Restaurants across the UK are understandably angry about diners not honouring bookings, and claim no-shows are having a devastating effect on their business.
One solution is to take pre-payment in the form of a deposit. Customers would be much more likely to turn up if they had already paid – as is standard practice for most other leisure activities.
So could paying for your meal in advance become the norm when dining out in future?
Damian Wawrzyniak, owner of House of Feasts in Peterborough, recently launched a #StopNoShow campaign to combat no-shows after revealing the cost to his business.
“I’m absolutely sick of No Shows!” he tweeted. “I’ve lost approximately £2.5k in two days because of it! I do understand last minute change of plans, but please understand we spend our lives in the kitchen to prepare food for you! We sacrifice our families for you! Show some respect. #StopNoShow.”
With 3 AA Rosettes for Culinary Excellence, Restaurant Mark Greenaway in Edinburgh is regularly cited as one of the country’s top dining destinations. But no-shows are threatening the survival of the business.
After 450 no-shows in December alone – “simply unsustainable for our small restaurant,” Mark said in a Facebook post – the 42-cover restaurant had no choice but to start charging customers a penalty fee of £30 for lunch or £50 for dinner if they cancel without giving 24 hours notice.
The impact of no-shows is also affecting Manchester restaurants, and many believe that something has to change – and fast.
“In this era of cashless online transactions, the phenomenon of not paying a deposit up-front to book a restaurant is looking like an inexplicable and unsustainable anachronism,” says Thom Hetherington, CEO of Northern Restaurant and Bar.
“We pay on booking for hotels, travel, sports, theatre, virtually every type of leisure activity, except restaurants, and that’s why this huge increase in ‘no-shows’ is killing them.”
Haz Arshad, owner of the Mughli restaurants on Wilmslow Road and in Knutsford, is concerned about “a spate of last-minute cancellations and no-shows … which seems to be increasing with time.
“This weekend alone, we had 110 cancellations and no-shows across the two Mughli restaurants, so we know that something needs to be done,” he says.
Richard Brown, and Heather and James Taylor, co-founders of Beastro in Spinningfields, say the impact of no-shows on a small independent restaurant such as theirs should not be underestimated.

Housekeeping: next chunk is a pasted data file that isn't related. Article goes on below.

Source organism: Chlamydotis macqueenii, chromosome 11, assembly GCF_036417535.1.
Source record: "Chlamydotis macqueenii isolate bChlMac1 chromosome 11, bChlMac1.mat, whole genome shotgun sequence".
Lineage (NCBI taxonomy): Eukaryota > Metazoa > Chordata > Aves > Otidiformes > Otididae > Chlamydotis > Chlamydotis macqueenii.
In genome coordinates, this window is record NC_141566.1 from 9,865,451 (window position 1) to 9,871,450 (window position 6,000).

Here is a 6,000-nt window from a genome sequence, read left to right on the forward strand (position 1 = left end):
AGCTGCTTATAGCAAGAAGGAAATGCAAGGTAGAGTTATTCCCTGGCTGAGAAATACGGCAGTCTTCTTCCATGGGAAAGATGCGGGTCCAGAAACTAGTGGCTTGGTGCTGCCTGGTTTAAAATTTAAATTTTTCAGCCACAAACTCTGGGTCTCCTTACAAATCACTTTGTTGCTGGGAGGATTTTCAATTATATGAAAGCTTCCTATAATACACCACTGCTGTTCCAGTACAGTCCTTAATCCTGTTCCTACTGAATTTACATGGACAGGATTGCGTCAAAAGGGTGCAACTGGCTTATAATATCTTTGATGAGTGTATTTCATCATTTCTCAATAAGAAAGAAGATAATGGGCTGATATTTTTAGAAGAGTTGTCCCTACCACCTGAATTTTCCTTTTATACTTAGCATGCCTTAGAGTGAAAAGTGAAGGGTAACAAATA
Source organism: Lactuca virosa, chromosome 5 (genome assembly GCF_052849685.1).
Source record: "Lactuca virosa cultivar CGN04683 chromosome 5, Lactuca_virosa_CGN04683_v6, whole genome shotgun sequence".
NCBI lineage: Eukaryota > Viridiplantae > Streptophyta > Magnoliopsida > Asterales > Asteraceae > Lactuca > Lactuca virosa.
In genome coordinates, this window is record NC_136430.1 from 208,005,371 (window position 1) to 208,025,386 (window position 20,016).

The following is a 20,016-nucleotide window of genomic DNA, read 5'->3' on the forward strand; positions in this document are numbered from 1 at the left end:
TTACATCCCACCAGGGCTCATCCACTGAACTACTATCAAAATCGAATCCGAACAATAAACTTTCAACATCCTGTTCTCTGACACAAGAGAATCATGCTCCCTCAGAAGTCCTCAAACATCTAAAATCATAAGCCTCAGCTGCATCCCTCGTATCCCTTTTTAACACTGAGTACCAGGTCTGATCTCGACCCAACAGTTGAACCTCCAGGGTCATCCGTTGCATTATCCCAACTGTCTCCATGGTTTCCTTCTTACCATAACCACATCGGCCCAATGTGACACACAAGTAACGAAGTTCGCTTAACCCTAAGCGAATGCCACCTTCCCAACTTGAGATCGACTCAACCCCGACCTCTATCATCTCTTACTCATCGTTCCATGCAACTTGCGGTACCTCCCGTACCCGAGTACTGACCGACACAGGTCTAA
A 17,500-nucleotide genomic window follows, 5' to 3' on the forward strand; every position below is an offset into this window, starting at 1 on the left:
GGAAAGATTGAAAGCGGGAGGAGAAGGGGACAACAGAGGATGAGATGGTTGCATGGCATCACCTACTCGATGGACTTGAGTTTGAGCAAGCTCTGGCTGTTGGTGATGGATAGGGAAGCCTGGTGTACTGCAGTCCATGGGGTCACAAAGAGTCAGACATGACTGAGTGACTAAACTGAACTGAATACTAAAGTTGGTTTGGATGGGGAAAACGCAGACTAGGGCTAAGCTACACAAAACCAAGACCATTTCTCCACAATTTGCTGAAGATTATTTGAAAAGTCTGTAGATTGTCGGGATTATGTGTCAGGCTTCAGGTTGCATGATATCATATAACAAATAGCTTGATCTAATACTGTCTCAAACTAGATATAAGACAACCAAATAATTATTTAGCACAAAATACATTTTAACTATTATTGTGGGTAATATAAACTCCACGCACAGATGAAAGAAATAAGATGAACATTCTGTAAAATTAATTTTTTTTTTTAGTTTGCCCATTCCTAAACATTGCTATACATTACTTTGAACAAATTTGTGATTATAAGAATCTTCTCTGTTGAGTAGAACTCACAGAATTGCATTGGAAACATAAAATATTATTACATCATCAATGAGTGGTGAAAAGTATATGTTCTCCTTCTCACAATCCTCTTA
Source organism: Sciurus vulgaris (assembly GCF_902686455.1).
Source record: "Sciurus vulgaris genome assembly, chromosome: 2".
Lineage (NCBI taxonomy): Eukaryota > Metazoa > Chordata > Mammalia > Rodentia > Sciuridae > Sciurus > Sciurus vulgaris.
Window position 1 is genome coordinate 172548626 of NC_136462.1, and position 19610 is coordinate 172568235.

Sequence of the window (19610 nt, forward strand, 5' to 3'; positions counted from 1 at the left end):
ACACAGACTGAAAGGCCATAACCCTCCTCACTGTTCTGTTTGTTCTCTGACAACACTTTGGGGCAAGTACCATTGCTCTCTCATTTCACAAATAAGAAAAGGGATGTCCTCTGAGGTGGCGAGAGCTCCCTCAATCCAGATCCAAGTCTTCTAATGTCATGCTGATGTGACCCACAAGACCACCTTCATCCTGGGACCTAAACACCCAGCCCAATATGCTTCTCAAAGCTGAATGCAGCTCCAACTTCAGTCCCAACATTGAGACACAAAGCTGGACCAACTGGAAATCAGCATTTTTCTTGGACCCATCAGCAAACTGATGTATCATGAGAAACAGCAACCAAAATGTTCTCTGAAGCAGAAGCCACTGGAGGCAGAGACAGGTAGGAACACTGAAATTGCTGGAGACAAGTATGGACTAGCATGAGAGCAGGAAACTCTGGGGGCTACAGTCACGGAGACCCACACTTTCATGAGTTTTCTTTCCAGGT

“It has become a huge issue for us,” says James. “The last week alone, we had over 15% of our evening booking no-show.
“The seriousness of it impacts staffing, food wastage and our running costs so dramatically that we may have to look at reducing evening opening if the situation continues.”
Thom believes that the anonymity of technology is one factor driving the increase in no-shows – “it’s harder to leave a restaurant in the lurch when you’ve chatted to them on the phone” – but there is also an increasing trend of people booking multiple restaurants for the same evening and picking one on the night.
“Some people routinely book four Saturday dinners as they don’t know where they want to eat, and then just pick one late on and no-show the others, ducking all attempts at communications,” says Thom.
“It’s pretty despicable. Some restaurants are losing 200-400 covers a week to no-shows, and others are seeing their Saturday night turnover cut by up to third.
“For most, walk-ins don’t come close to covering the loss. It’s not just hitting their profits, it’s affecting their survival, and cruelly it’s disproportionately affecting the indies we all profess to care about.”
The ease and anonymity of online booking should not be an excuse for no-shows, believes Haz at Mughli, as the technology also makes it easy to notify restaurants of changes in arrangements.